LOS ANGELES (Reuters) - Sitarist and composer Ravi Shankar, who helped introduce the sitar to the Western world through his collaborations with The Beatles, died near his home in Southern California on Tuesday, his family said. He was 92.
Shankar, a three-time Grammy winner with legendary appearances at the 1967 Monterey Festival and Woodstock, had been in fragile health for several years and last Thursday underwent surgery, his family said in a statement.
"Although it is a time for sorrow and sadness, it is also a time for all of us to give thanks and to be grateful that we were able to have him as a part of our lives," the family said. "He will live forever in our hearts and in his music."
The statement said Shankar had suffered from upper respiratory and heart issues over the past year and underwent heart-valve replacement surgery last week.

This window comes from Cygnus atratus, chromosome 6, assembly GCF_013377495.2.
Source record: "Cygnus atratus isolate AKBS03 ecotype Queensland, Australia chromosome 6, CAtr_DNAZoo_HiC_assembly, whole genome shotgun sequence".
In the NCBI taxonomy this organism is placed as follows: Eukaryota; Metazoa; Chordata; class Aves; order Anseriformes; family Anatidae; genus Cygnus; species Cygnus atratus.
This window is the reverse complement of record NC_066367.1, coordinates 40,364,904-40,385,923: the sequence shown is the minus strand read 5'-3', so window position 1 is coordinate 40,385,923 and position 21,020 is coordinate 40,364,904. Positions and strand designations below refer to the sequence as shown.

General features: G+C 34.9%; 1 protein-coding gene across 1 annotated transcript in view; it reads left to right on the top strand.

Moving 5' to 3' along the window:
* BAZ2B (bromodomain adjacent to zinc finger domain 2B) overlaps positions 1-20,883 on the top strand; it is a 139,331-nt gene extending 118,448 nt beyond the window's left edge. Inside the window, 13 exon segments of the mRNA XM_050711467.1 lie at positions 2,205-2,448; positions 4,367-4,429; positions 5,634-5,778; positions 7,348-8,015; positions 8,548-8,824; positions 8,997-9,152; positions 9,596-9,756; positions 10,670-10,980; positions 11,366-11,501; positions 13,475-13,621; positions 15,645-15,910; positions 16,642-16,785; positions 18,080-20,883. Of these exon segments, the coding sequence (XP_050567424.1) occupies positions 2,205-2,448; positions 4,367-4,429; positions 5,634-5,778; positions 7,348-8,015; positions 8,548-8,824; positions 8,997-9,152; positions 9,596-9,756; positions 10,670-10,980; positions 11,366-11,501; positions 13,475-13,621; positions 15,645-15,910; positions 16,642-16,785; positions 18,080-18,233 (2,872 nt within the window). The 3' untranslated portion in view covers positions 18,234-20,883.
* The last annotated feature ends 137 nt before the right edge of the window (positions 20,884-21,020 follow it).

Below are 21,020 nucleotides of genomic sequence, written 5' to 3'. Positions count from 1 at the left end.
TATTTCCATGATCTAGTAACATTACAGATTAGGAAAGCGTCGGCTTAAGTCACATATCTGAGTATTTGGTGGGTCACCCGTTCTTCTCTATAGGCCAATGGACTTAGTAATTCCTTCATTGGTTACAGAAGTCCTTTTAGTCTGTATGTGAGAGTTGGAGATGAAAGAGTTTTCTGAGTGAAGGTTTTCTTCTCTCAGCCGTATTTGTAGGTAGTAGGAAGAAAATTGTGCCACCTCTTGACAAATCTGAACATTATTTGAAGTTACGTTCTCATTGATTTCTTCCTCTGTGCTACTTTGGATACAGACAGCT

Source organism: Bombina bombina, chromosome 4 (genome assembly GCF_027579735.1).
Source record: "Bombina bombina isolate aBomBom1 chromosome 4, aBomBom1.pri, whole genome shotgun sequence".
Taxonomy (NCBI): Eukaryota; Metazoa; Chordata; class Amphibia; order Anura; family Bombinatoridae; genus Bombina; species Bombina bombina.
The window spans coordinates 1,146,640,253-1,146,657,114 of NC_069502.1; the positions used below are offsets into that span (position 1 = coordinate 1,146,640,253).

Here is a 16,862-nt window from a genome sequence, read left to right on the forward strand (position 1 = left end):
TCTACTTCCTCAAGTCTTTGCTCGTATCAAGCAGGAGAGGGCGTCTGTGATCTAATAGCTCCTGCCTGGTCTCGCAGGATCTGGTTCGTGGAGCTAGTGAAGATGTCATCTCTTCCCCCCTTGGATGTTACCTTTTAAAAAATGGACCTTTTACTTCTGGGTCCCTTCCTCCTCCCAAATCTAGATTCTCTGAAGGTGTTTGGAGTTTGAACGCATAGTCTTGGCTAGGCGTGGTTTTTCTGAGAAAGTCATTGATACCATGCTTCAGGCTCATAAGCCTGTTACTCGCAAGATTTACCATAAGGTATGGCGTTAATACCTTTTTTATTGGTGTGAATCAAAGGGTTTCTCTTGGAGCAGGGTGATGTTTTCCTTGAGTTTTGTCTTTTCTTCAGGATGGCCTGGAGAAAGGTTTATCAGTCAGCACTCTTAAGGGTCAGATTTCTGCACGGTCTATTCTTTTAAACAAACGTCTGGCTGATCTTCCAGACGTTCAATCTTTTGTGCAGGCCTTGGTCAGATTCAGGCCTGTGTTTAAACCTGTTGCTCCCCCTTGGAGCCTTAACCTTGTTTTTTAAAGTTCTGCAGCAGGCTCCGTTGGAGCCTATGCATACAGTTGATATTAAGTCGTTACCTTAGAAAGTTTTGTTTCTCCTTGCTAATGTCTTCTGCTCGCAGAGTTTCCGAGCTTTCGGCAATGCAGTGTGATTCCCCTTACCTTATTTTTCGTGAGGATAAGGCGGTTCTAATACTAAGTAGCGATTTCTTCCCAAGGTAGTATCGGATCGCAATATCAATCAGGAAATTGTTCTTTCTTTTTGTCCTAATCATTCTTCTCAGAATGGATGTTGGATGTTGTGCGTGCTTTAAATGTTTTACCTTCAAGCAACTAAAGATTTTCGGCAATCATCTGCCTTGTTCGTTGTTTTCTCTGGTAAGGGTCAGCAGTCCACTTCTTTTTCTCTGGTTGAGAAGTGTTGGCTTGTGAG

The surgery was successful but he was unable to recover.
"Unfortunately, despite the best efforts of the surgeons and doctors taking care of him, his body was not able to withstand the strain of the surgery. We were at his side when he passed away," his wife Sukanya and daughter Anoushka said.
Shankar lived in both India and the United States. He is also survived by his daughter, Grammy-winning singer Norah Jones, three grandchildren, and four great-grandchildren.
Shankar performed his last concert with his daughter Anoushka Shankar on November 4 in Long Beach, California, the statement said. The night before he underwent surgery, he was nominated for a Grammy for his latest album "The Living Room Sessions, Part 1."
Shankar is credited with popularizing Indian music through his work with violinist Yehudi Menuhin and The Beatles in the late 1960s.
(Reporting by Elaine Lies and Alex Dobuzinskis; Editing by Eric Walsh)